Even though Eve was created from a spare rib and ever since then women have, by and large, been treated accordingly, it is far from clear to me that God, "In the beginning," had much of a sense of humor.
Though I suspect that if the Lord didn't get a few good laughs in on the whole Garden of Eden thing, She has, at the very least, developed by now a deep sense of irony.
Consider the flap over the GOP using the name and image of JFK to promote President Bush's tax cut plan at the same time a new scandalous biography about the King of Camelot hits book stores across America.
Recently, Sen. Edward M. Kennedy and his niece, Caroline Kennedy, sent a letter to the Club for Growth, urging the Republican organization to pull its ads, which appeal to voters to "support the Kennedy, Reagan, Bush tax policy that will bring jobs back."
Arguing that JFK's name and image are "in the public domain," the Club for Growth has refused to comply with the Kennedy family request.
The letter sent by Camelot's heirs argued that Kennedy's tax cut was significantly different than what the GOP's current tax cut proposal offers. Kennedy's tax cut was focused primarily on "lower- and middle-income working families" in contrast to the Bush and Reagan tax cuts, which are mostly a boon to the wealthy, the letter argued.
While Bush's plan proposes eliminating the tax on dividend income, President Kennedy opposed giving dividend income any special treatment, the letter said. The letter also pointed out that if the Bush tax cuts were to pass, the country would be saddled with a $4 trillion deficit by 2013.
Now, about this new Robert Dallek JFK biography, "An Unfinished Life: John F. Kennedy 1917-1963." The book is a voluminous tome that contains even more juicy details about Kennedy's womanizing.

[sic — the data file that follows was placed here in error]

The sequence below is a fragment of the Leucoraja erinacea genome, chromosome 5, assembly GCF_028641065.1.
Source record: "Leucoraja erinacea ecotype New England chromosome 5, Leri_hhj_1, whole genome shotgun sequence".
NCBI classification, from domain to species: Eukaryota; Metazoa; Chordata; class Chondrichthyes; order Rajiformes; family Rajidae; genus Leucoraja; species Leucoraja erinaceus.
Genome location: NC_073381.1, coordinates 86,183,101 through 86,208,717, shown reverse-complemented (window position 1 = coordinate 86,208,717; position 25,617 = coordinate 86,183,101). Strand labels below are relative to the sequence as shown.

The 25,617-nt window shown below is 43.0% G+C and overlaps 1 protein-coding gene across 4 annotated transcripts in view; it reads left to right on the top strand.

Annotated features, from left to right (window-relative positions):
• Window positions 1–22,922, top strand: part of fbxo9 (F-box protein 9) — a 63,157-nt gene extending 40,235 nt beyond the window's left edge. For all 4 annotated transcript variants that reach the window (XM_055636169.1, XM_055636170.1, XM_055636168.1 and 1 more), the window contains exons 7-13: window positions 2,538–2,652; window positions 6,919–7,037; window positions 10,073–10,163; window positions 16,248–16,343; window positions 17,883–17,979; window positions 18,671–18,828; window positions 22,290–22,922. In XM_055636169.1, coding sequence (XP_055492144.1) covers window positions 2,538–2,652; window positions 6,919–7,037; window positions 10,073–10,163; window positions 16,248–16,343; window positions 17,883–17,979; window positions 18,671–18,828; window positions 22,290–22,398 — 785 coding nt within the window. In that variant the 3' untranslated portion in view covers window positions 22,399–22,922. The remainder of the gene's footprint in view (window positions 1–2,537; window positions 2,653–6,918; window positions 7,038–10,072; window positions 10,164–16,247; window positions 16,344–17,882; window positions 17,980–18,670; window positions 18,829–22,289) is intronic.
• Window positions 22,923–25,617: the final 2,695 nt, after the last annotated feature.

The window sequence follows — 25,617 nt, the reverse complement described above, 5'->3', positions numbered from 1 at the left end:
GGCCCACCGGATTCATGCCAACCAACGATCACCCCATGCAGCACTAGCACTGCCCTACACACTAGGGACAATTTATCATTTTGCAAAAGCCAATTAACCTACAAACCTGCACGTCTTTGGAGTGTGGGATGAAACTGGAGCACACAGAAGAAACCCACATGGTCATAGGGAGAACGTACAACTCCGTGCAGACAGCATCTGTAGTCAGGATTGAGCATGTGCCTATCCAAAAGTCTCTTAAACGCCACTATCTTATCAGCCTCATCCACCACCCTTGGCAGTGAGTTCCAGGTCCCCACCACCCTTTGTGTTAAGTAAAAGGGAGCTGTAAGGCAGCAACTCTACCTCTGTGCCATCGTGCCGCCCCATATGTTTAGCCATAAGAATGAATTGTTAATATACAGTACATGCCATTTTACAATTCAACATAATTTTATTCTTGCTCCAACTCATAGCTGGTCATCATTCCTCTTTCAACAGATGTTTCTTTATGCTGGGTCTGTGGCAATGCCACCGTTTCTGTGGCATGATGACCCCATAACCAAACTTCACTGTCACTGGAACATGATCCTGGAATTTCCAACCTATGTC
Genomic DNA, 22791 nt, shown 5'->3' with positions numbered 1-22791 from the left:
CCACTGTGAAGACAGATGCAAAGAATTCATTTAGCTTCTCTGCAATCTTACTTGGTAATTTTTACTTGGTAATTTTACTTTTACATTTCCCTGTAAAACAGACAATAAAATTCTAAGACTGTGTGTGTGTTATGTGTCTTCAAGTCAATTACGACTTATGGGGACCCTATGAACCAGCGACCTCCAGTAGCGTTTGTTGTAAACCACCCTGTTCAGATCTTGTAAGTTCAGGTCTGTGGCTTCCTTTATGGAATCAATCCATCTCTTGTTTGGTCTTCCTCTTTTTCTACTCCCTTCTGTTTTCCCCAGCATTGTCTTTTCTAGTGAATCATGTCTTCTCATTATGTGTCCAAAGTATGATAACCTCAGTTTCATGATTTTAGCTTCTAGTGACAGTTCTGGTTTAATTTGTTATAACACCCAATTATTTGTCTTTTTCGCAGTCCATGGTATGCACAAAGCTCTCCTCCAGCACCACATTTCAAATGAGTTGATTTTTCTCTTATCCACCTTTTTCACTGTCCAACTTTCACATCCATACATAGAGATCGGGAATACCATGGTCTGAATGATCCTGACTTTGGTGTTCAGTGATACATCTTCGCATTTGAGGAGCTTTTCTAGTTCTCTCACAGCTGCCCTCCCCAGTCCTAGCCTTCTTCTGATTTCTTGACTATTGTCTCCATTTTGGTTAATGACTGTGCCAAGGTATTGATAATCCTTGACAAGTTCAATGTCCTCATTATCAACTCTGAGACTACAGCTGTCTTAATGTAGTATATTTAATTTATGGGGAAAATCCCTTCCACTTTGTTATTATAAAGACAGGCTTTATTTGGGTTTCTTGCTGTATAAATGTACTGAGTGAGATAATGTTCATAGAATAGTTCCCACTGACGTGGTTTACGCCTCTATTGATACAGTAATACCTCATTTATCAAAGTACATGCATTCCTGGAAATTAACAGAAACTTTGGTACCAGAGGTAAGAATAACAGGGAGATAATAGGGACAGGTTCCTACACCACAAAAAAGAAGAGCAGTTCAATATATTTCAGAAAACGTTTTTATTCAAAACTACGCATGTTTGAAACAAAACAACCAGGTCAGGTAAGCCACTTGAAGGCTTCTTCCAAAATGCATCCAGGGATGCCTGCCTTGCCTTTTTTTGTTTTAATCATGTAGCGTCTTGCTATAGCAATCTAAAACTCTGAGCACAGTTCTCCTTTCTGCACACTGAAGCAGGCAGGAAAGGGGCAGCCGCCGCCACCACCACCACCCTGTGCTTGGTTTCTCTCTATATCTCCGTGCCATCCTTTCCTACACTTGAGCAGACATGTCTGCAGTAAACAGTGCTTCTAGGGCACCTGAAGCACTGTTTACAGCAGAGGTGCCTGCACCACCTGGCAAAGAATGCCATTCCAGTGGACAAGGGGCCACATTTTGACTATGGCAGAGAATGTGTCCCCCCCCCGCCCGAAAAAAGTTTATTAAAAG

"Based on access to thousands of newly released documents, Dallek offers some provocative conclusions: Kennedy's ailments were more serious than most realized, he says, but they did not diminish his performance in office. JFK's 'reckless' philandering included a previously unknown fling with a 19-year-old White House intern, the historian adds, but it never compromised his ability to do his job," reports the L.A. Times.
So let me see if I've got this right. The thing that unites all Republicans is their shared contempt for the glaring moral lapses of "Slick Willie." They preach the gospel of Clinton-is-the-root-of-all-evil, dismissing any claims that Clinton's sex life was irrelevant to the duties of being POTUS.
Yet, there's no GOP grumbling about JFK's infidelities, which by comparison, as my friend Jonathan Rowe points out, makes Clinton look chaste. Apparently, Clinton's backing of welfare reform wasn't enough to satisfy the blood-lust of his detractors. Maybe if Clinton pushed for massive tax cuts, he wouldn't be so reviled by a party whose mascot is an animal that never forgets.
So while conservatives are in a mood of ideology sharing, why not consider what Left Business Observer editor Doug Henwood says about Bush's economic plan.
"Like most big things, the trade deficit has many causes - the erosion of U.S. manufacturing, the growth in outsourcing, an overvalued currency, low savings rates. But unlike many big things, a lot of people are ignoring it. To fund this massive deficit, the U.S. needs about $2 billion every business day of capital inflows from abroad - and Bush's military buildup and tax cuts will only increase the need. Is running up giant foreign debts while telling the rest of the world what to do a sound political or economic strategy?"
Of course, the tax cut mantra is always jobs, jobs, jobs. Good paying, meaningful jobs is one thing. But I don't trust vague calls for job creation. After all, there was 100 percent employment for blacks during slavery.
Or as JFK himself put it in a 1962 commencement address: "The great enemy of truth is very often not the lie - deliberate, contrived, and dishonest - but the myth - persistent, persuasive and realistic. Too often we hold fast to the clichés of our forebears."
Can't you hear God laughing?
Sean Gonsalves is a Cape Cod Times staff writer and a syndicated columnist. His column runs on Tuesdays. Call him at 508-775-1200, ext. 719, or e-mail him at firstname.lastname@example.org
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